intelligence officers. Attempts to capture Fanny Kogoya had been
ongoing for several days, with police Avanzas permanently stationed
outside houses and haunts of both Kogoya and her extended family and
friends.

According to a detailed and disturbing testimony provided by Yakuhimo
man and citizen media worker Simson Yohame to independent human rights
monitors in Jayapura, the officers have heavily monitored highland
students in the greater Jayapura area in a bid to isolate KNPB
activists from their base.

Yohame, a friend of Kogoya, was himself kidnapped and tortured by
suspected Detachment 88 officers on October 9 after accidentally
leaving his motorbike helmet at a Javanese restaurant in Waena, near
Abepura. He had been tailed for several days by intelligence officers,
who suspected his friendship with Fanny would lead them to their
quarry.

Upon leaving the restaurant, he was set upon by plain clothes police
intelligence agents, whom he believed to be Detachment 88 officers.
They bundled him in to the back of a black police Avanza car, whilst
soldiers who were stationed outside the Yakuhimo regencies student
dormitory at Waena stood guard. An intelligence officer from Makassar
hit him repeatedly with a butt of a pistol, and other officers punched
him systematically in the chest using a silat (traditional Javanese
martial arts favoured by Kopassus) technique that can easily cause
cardiac arrest.

He described being taken in a six car high speed convoy, initially to
the back of an unknown facility close to the Jayapura police
headquarters, before being subjected to psychological torture on a
drive around the greater Jayapura area, and was hypnotized to
disorientation. Yohame described the brutal interrogations where he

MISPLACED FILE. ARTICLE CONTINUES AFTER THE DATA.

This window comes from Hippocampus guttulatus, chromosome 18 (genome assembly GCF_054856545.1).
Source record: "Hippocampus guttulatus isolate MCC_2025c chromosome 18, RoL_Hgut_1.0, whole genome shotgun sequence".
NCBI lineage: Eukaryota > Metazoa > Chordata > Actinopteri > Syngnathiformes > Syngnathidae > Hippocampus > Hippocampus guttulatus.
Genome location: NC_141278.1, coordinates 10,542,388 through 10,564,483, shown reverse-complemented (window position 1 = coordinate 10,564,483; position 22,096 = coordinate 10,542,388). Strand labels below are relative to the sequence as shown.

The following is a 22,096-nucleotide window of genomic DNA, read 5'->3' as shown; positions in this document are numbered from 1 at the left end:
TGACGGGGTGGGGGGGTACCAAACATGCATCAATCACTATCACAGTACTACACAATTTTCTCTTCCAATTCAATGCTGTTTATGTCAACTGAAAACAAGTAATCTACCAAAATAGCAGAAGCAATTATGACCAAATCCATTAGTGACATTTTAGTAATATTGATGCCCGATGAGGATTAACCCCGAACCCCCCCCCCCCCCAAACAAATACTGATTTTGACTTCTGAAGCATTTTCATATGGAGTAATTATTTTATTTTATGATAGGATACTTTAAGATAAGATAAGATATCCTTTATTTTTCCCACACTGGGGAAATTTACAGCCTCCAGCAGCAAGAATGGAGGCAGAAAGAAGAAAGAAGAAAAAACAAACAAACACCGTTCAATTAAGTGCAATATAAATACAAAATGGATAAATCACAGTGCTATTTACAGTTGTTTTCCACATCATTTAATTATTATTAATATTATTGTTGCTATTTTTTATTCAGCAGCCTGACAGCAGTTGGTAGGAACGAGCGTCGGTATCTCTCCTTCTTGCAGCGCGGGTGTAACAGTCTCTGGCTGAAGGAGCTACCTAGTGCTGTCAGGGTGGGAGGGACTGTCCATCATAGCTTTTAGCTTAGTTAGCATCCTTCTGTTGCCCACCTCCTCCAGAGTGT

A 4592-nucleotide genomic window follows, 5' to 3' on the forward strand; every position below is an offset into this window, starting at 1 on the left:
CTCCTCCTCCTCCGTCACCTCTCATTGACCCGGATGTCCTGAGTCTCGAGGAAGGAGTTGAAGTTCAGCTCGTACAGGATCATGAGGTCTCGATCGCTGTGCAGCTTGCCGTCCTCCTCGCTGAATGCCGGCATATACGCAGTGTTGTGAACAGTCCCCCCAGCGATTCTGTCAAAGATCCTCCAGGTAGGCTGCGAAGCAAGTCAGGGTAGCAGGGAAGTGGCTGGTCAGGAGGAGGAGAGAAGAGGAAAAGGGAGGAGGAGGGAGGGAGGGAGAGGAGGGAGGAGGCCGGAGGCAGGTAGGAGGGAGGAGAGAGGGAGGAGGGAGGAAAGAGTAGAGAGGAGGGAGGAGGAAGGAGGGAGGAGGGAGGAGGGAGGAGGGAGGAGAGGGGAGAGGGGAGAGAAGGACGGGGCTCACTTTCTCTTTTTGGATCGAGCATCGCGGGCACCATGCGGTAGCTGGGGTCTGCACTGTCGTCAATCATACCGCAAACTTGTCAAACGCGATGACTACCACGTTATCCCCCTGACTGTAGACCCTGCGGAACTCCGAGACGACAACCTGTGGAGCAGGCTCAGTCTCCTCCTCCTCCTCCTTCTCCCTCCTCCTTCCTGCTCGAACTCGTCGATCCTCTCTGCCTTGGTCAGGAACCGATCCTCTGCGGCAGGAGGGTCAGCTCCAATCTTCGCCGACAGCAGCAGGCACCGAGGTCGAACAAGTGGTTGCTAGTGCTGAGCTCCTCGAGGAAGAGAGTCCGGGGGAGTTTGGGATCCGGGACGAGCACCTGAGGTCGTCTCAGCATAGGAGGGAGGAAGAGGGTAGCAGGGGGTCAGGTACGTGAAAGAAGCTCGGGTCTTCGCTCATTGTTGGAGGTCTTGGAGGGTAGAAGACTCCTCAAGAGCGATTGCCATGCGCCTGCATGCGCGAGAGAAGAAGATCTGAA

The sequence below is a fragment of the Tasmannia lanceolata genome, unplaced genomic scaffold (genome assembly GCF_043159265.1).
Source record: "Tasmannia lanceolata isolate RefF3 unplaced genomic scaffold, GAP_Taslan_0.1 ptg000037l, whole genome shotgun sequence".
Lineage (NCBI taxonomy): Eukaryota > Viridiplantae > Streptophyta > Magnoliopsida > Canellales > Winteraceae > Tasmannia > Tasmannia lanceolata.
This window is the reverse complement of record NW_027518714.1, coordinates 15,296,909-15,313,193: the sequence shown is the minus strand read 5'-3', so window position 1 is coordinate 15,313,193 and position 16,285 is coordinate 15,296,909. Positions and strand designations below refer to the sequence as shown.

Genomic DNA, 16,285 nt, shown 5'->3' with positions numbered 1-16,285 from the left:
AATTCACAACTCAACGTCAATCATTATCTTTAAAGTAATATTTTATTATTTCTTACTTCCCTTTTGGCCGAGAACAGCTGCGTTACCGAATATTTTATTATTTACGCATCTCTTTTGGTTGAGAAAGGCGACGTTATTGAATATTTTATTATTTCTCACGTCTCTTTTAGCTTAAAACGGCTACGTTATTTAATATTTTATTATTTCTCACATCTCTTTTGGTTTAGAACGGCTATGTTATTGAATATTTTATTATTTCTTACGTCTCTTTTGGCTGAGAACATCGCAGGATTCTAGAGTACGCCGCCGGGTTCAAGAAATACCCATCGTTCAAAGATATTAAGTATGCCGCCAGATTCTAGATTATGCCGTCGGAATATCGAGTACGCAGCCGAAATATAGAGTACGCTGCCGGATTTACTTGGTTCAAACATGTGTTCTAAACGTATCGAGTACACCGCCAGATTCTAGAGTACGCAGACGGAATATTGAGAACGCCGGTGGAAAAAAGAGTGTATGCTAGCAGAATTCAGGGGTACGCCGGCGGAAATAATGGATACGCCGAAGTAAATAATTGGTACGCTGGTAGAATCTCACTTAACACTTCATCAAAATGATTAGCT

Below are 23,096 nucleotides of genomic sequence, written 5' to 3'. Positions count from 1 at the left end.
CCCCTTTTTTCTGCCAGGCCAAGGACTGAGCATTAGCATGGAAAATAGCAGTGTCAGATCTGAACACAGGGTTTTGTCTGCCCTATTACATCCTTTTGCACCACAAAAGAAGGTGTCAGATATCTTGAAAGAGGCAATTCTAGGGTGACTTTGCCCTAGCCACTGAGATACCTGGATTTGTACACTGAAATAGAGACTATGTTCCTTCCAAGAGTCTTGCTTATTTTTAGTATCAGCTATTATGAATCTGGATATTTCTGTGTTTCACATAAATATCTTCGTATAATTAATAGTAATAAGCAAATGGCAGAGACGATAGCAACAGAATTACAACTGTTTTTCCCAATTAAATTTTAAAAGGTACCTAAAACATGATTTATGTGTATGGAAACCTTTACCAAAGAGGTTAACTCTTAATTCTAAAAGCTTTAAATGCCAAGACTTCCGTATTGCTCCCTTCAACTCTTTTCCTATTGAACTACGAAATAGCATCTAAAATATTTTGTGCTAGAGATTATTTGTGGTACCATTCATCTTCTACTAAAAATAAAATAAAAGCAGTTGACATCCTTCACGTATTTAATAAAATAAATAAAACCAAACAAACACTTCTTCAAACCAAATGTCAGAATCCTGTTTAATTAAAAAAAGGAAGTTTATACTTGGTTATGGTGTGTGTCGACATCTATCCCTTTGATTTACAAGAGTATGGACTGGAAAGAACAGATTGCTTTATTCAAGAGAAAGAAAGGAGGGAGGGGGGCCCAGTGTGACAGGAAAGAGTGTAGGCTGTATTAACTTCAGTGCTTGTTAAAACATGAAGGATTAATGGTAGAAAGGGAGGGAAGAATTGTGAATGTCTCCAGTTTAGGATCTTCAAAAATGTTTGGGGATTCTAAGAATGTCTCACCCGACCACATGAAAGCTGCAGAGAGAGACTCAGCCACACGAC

was threatened with knives, swords and cocked and loaded firearms by
Detachment 88, according to his testimony. Interrogators also
subjected him to psyops by playing loud torture music and sound on
headphones they held on his head, while they were sticking knives and
pistols into his body.

Giving fascinating if chilling insight, Yohame has detailed the
processes that Intel attempted to use to turn him to spy on his friend
Fanny. He refused eventually, but not before documenting the
techniques utilized.

After the torture, the Detachment 88 officers allegedly moved onto
“Stage 3” as Yohame described it, a combination of the classic
good cop / bad cop routine. “They (intel) began to ask me the core
question: ‘Do you know Fanny Kogoya? This picture is FK, FK stay
close to you. You do not deny it. If you deny we will kill you.’”

“I asked why are you looking for FK? Intel said to me that
‘because the cases of murder that Mako Tabuni was doing involved FK.
FK participated in designing all events Mako and comrades were
doing’. Yohame reported the police as saying.

The police continued: ‘FK loves the money Mako and his friends had
over the years. FK is the girlfriend of Danny Wenda. Wenda is now the
number 1 Papua Police DPO’,” the interrogators said.

The interrogators then changed tactics, offering a payment. “In
addition, if you (SY) can inform on where FK is, we will pay you (SY)
Rp 10 million for initial operations,”. They demanded the locations
of Danny Wenda, the Chairman of KNPB, Victor Yeimo, Tinus Yohame,